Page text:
# print errors to browser unless validation is successful
            return $user->errors_to_string;
            
        }
        
        return 'you have authenticated';
        
    };

Lazy validation? Have your validation class automatically find the appropriate fields to validate against (params must match field names). This is possible but not necessarily recommended as the execution and validation is dictated by the parameters submitted (which you may or may not have control over).

    use MyApp::User;
    
    my $user = MyApp::User->new(params => $params);
    
    unless ($user->validate) {
    
        return $input->errors_to_string;
    
    }

You can define an alias to automatically map a parameter to a validation field whereby a field definition will have an alias attribute containing an arrayref of alternate names that can be matched against passed-in parameter names.

    package MyApp::User;
    
    field 'fu' => {
        ...,
        alias => [
            'foo',
            'bar',
            'baz',
            'bax'
        ]
        
    };

    package main;

    use MyApp::User;
    
    my  $user = MyApp::User->new(params => { foo => 1 });
    
    unless ($user->validate('fu'){
    
        return $user->errors_to_string;
    
    }
    
    # OK because foo is an alias on the fu field

Filtering Incoming Data

Validation::Class supports pre/post filtering but is configured to pre-filter incoming data. This means that based upon the filtering options supplied within the individual fields, filtering will happen before validation (technically at instantiation and again just before validation). As expected, this is configurable via the filtering attribute.

A WORD OF CAUTION: Validation::Class is configured to pre-filter incoming data which boosts application security and is best used with passive filtering (e.g. converting character case - filtering which only alters the input in predictable ways), versus aggressive filtering (e.g. formatting a telephone number) which completely and permanently changes the incoming data ... so much so that if the validation still fails ... errors that are reported may not match the data that was submitted.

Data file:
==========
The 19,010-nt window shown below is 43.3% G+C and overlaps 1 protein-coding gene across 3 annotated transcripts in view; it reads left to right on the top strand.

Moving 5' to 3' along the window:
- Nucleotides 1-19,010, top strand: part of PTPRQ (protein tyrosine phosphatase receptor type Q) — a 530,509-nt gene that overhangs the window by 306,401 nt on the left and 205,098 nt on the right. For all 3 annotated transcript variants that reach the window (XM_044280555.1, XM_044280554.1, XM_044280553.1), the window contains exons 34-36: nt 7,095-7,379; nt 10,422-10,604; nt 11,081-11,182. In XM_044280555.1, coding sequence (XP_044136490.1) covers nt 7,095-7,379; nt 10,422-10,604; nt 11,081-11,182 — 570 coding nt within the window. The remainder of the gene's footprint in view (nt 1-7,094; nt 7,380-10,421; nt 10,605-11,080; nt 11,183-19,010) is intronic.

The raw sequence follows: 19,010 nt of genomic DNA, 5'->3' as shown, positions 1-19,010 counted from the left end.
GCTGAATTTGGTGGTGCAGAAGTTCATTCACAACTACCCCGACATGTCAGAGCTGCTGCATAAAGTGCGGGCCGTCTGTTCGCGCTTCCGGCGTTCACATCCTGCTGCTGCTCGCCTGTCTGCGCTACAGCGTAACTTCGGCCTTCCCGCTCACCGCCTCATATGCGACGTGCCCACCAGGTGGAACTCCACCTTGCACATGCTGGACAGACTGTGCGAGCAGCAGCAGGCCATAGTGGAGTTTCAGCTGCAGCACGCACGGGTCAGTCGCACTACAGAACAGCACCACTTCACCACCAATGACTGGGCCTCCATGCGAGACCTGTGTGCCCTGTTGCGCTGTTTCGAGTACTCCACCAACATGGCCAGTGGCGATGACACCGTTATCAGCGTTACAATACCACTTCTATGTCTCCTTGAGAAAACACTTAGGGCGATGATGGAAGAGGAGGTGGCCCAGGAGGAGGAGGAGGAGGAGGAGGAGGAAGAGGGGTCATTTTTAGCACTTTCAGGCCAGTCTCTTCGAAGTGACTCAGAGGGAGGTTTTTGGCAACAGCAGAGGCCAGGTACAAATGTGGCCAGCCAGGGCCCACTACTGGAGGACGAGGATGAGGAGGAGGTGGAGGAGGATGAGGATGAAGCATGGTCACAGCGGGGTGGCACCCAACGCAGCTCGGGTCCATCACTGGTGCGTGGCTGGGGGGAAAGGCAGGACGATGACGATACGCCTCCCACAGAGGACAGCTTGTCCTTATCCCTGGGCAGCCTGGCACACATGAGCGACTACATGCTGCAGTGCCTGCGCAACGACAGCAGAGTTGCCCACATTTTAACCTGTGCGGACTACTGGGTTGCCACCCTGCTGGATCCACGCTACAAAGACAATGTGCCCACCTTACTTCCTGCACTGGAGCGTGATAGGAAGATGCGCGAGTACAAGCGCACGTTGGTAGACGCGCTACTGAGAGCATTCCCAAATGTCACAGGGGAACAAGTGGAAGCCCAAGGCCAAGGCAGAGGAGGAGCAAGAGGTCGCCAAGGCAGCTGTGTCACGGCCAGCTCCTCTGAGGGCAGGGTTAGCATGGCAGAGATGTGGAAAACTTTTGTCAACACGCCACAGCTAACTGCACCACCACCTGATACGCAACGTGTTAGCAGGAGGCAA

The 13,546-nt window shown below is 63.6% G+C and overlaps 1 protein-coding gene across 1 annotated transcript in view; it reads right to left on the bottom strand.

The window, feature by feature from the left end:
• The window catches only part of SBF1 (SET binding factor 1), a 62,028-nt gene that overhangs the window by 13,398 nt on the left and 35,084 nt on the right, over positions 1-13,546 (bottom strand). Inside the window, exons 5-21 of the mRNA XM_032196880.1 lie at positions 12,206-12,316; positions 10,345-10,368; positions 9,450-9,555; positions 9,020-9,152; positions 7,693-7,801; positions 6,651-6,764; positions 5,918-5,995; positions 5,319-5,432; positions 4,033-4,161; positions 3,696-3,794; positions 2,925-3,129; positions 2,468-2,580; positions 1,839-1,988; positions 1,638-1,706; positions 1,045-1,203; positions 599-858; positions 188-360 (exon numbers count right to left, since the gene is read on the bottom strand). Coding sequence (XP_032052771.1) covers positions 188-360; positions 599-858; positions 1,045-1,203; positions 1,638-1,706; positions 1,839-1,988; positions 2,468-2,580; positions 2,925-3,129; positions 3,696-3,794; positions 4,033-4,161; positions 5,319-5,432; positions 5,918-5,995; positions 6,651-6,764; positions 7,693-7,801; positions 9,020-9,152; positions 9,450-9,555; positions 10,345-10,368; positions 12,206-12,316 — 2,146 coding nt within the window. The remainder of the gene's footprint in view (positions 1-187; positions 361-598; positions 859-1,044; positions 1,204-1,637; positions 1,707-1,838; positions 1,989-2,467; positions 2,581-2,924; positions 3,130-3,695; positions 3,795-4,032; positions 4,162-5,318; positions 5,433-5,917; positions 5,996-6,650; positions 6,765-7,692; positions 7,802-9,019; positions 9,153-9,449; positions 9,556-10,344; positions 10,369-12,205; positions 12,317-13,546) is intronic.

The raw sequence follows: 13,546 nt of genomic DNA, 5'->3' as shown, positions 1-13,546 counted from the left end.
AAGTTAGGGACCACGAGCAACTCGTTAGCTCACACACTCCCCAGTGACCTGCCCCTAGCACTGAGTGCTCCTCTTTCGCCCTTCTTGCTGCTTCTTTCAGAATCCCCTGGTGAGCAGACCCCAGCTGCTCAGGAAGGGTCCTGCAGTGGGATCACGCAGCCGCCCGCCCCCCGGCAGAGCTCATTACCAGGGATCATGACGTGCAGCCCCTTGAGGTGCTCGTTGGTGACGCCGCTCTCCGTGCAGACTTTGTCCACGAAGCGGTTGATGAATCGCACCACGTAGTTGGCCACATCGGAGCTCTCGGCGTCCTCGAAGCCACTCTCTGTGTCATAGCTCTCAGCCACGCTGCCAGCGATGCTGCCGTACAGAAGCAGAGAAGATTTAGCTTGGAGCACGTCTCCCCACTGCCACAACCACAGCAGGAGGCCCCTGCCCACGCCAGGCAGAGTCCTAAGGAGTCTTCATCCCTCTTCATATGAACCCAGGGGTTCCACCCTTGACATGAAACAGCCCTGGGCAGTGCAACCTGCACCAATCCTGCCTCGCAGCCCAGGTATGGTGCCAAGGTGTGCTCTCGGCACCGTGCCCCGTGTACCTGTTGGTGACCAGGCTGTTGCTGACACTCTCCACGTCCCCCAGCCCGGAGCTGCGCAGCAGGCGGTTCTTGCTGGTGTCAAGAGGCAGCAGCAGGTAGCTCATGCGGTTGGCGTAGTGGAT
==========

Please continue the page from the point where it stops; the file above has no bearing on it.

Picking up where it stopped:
If you're sure you'd rather employ aggressive filtering, I suggest setting the filtering attribute to 'post' for post-filtering or setting it to null and applying the filters manually by calling the apply_filters() method.

Auto Serialization/Deserialization

Validation::Class supports automatic serialization and deserialization of parameters with complex data structures which means that you can set a parameter as an arrayref or hashref of nested data structures and validate against them, likewise you can set a parameters using parameter names which are serialized string representations of the keys within the complex structure you wish to set and validate against.

The following is an example of that:

    my $params = {
        user => {
            login => 'admin',
            password => 'pass'
        }
    };
    
    my $input = MyApp->new(params => $params);
    
    # or
    
    my $params = {
        'user.login' => 'admin',
        'user.password' => 'pass'
    };
    
    my $input = MyApp->new(params => $params);